Aetna Building National ACO Network
The length of the typical ACO contract will vary depending on how much progress the delivery system has made in clinical integration and accepting risk. "For a delivery system with no clinical integration in place, we might look at a contract that runs five years or more because it's going to take a while to get everything lined up, make the governance changes, and deploy the technology."
Aetna is not looking to develop exclusive relationships with the providers. Kennedy explains that providers can't be expected to make a big investment in the technology and other systems and then only use them on a subset of their patients. "For many of our products and services, we offer them on an all-patient/all-payer basis because that's the only way to get the work flow to make sense. A provider isn't going to design one work-flow system for Aetna patients, another for Blues patients, and then another for their Medicare patients."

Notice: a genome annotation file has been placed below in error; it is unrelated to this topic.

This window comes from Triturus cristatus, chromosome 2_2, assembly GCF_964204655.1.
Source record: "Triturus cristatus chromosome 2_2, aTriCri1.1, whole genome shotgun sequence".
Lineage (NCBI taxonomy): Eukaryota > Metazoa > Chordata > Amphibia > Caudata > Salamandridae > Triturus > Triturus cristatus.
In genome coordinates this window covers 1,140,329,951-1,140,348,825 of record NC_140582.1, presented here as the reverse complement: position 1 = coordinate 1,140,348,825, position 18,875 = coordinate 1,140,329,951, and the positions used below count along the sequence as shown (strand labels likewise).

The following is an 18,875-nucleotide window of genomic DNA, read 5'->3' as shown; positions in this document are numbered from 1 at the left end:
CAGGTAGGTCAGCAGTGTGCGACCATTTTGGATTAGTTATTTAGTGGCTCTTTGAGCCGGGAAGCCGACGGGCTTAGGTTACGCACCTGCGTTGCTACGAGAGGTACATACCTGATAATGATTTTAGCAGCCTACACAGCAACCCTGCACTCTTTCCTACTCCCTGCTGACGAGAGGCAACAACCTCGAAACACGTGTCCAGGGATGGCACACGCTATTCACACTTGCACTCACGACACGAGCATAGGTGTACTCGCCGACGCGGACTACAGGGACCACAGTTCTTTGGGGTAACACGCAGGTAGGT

He says it's too early to see results from these relationships but that the response to the business model has been positive. "One surprise for us is that some national account customers with employees in Roanoke are carving out their healthcare insurance business in the area so they can send their employees specifically to Carilion."
This article appears in the May 2012 issue of HealthLeaders magazine.
Margaret Dick Tocknell is a reporter/editor with HealthLeaders Media.
- Providers Lag as Consumers Set Agenda
- Look Beyond Nurse-Patient Ratios
- Esther Dyson Launches Population Health Challenge
- Reform Puts Vise Grips on Physicians
- Crisis Spurs Healthcare Payment Reform in Arkansas
- Hospital Groups Back NQF Report on Patient Sociodemographics
- ICD-10 Delay Alters Provider, Vendor Prep
- NPP Demand Rising Under Value-Based Care Models
- Medicare Opt-Out a Viable Physician Strategy
- Reduce Readmissions by Activating Patients to Do 'Self-Care'